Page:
2. Commitment makes it easier to say ‘no’. We all struggle to say no. Usually because our priorities are not clear. Commitment aligns us with our priorities.
  3. Commitment goes deeper. I think we all intuitively know that committing to one thing means saying no to another, even when we’re trying to do everything. It is true. My understanding of diet, nutrition and the body has grown to a level I never anticipated. A necessary outworking of dedicated work toward a goal.
  4. Commitment frees you. Odd, right? That something that sets a restriction would bring freedom, but it does. I no longer have to waste time wondering what I should do, or worrying whether it’s going to work out or not. I just have to do.
  5. Commitment leads to results. Stick to anything long enough an we’ll see the benefits. For me, my commitment led to me gaining a healthy new equilibrium at 185, and a stronger, leaner body I’m proud of. My journey is not over, though I’m focusing on conditioning right now before I bulk again. I know that holding to my commitment will bring the results I’m looking for.

So, tell me, what is it you want to accomplish? Are you committed? I guarantee it will make a difference.

Unexpected Gift

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A short few months ago I met a girl. From the moment she entered my life I experienced an awakening. Now if you’re expecting a tale of romance, I’m afraid you’ll be disappointed.  But it is the beginning of a happy story and one I am thankful for.

That said, let me begin with a bit of someone else’s story.

 

I recently watched The Secret Life of Walter Mitty again. He and I share more in common than I would like to admit. I zone out less, but we both have vivid imaginations and neither of us are living the life we imagine. At one point in the film, he turns down a free ride that will further the quest. Not that I blame him, riding a helicopter into a storm with a drunk pilot is not generally a recipe for wisdom. It is then that an imagined Cheryl Melhoff, his love interest, takes the stage singing David Bowie’s Space Oddity. A song she herself said is about bravery and going into the unknown. It moves him to action and moments later he leaps into a rising helicopter, a look of shock on his face at what he’s just done.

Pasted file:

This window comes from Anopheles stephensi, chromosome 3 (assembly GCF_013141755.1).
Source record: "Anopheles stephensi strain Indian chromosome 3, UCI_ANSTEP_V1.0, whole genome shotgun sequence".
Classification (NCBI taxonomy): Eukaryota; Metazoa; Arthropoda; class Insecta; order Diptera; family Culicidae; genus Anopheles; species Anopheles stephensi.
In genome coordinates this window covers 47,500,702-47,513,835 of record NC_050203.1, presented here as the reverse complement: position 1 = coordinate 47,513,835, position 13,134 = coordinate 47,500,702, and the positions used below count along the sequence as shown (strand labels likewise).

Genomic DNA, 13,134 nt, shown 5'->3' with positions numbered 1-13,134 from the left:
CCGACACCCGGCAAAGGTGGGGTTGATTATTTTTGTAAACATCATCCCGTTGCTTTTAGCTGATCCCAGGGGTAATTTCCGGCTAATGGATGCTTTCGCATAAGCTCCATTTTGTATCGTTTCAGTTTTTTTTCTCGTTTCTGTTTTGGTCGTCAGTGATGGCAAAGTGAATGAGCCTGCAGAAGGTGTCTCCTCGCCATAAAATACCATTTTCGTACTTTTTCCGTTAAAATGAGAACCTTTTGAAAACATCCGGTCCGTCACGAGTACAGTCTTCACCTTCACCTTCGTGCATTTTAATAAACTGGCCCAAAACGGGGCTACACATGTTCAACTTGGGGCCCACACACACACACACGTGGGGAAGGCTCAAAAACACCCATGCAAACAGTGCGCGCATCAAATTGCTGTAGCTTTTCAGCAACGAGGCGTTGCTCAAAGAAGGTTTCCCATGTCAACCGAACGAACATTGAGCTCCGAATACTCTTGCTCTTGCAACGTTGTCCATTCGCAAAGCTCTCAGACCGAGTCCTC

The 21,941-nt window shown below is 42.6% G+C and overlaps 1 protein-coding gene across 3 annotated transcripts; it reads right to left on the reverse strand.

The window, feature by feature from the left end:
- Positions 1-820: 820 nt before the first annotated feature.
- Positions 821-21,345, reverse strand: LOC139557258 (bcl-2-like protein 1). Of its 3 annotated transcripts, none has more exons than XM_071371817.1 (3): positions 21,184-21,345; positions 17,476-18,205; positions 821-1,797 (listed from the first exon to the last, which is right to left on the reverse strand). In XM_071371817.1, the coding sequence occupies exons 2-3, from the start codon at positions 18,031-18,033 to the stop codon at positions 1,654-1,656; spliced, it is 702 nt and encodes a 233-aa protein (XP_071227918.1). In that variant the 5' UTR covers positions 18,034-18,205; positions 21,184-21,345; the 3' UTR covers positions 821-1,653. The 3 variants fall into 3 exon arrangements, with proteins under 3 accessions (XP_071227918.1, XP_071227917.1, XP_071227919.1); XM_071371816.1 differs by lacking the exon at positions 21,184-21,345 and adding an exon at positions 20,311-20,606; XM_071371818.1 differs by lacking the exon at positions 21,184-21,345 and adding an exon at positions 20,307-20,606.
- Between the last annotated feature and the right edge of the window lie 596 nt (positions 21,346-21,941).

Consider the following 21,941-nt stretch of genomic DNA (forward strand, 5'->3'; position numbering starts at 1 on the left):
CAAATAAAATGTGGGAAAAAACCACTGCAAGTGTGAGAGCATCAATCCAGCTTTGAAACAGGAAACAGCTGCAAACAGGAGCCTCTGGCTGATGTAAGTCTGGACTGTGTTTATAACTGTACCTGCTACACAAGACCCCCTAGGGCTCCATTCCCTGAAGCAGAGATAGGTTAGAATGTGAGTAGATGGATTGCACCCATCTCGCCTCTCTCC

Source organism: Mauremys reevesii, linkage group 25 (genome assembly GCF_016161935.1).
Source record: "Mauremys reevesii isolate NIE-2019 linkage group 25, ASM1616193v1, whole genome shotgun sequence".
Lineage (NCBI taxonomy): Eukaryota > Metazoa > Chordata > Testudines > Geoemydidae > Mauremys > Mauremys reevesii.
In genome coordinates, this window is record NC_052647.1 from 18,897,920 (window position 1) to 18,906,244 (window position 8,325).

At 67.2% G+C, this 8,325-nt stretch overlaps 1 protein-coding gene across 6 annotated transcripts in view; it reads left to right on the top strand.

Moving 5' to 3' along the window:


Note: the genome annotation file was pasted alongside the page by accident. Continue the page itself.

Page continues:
That’s a bit how I feel.

There are things I deeply admire about this woman. Some of them are hopes I have for my own life that I see her living as a world traveler and an artist. Others are the simple joy of easy conversation and good company. Not to mention she’s also a fighter. She’s the kind of woman  you’d want at your side for a grand adventure.

Her life became a catalyst for me, accelerating the changes already in progress in my life and, in some places, inspiring new ones. At first, I questioned the motivation. After all, shouldn’t these things be motivated by God. In the midst of that line of questioning, I chose to accept a word of advice from Darren Hardy. Whatever motivates you, use it. In so doing, I came to recognize that her presence in my life was a gift from God. A gift that, among other things, has drawn me closer to Him. She happens to be what I needed at the moment I needed it.

So where does that leave me now? I suppose it leaves me still staring down the corridor of the unknown. A future I prefer to call a mystery. It’s undiscovered territory. There is no telling where it will lead, who it will lead to or what it holds for my future. And thanks to her presence, God’s gift of this friend I deeply value, I am further on down the line than I was before. And I’m thankful, because the simple fact that someone like her exists has given me hope for the future.

I’ll close with a quote from The Four Loves. It touched me the moment I read it, and it captures how I feel.

“Appreciative love gazes and holds its breath and is silent, rejoices that such a wonder should exist even if not for him, will not be wholly dejected by losing her, would rather have it so than never to have seen her at all.”  – C.S. Lewis